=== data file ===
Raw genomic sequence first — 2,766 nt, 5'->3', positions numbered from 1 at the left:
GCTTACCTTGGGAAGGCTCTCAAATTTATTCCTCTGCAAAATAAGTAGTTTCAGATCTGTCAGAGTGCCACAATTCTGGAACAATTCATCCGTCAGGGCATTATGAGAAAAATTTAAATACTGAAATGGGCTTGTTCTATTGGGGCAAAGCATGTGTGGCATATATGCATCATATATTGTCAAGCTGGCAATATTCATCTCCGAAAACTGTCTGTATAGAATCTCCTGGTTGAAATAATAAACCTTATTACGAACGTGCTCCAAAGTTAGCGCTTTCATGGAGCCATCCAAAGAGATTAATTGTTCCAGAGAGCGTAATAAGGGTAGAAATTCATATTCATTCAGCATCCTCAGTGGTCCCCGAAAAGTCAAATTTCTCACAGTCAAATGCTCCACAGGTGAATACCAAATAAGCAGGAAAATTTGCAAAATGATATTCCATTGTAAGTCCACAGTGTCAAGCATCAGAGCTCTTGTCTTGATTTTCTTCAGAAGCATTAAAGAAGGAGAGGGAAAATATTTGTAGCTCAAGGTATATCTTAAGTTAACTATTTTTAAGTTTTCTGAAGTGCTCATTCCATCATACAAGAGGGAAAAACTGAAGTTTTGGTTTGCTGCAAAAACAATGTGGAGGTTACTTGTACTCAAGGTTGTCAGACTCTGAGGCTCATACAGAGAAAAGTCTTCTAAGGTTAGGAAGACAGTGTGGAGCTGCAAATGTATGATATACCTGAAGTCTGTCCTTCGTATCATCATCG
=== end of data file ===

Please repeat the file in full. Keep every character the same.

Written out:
Raw genomic sequence first — 2,766 nt, 5'->3', positions numbered from 1 at the left:
GCTTACCTTGGGAAGGCTCTCAAATTTATTCCTCTGCAAAATAAGTAGTTTCAGATCTGTCAGAGTGCCACAATTCTGGAACAATTCATCCGTCAGGGCATTATGAGAAAAATTTAAATACTGAAATGGGCTTGTTCTATTGGGGCAAAGCATGTGTGGCATATATGCATCATATATTGTCAAGCTGGCAATATTCATCTCCGAAAACTGTCTGTATAGAATCTCCTGGTTGAAATAATAAACCTTATTACGAACGTGCTCCAAAGTTAGCGCTTTCATGGAGCCATCCAAAGAGATTAATTGTTCCAGAGAGCGTAATAAGGGTAGAAATTCATATTCATTCAGCATCCTCAGTGGTCCCCGAAAAGTCAAATTTCTCACAGTCAAATGCTCCACAGGTGAATACCAAATAAGCAGGAAAATTTGCAAAATGATATTCCATTGTAAGTCCACAGTGTCAAGCATCAGAGCTCTTGTCTTGATTTTCTTCAGAAGCATTAAAGAAGGAGAGGGAAAATATTTGTAGCTCAAGGTATATCTTAAGTTAACTATTTTTAAGTTTTCTGAAGTGCTCATTCCATCATACAAGAGGGAAAAACTGAAGTTTTGGTTTGCTGCAAAAACAATGTGGAGGTTACTTGTACTCAAGGTTGTCAGACTCTGAGGCTCATACAGAGAAAAGTCTTCTAAGGTTAGGAAGACAGTGTGGAGCTGCAAATGTATGATATACCTGAAGTCTGTCCTTCGTATCATCATCG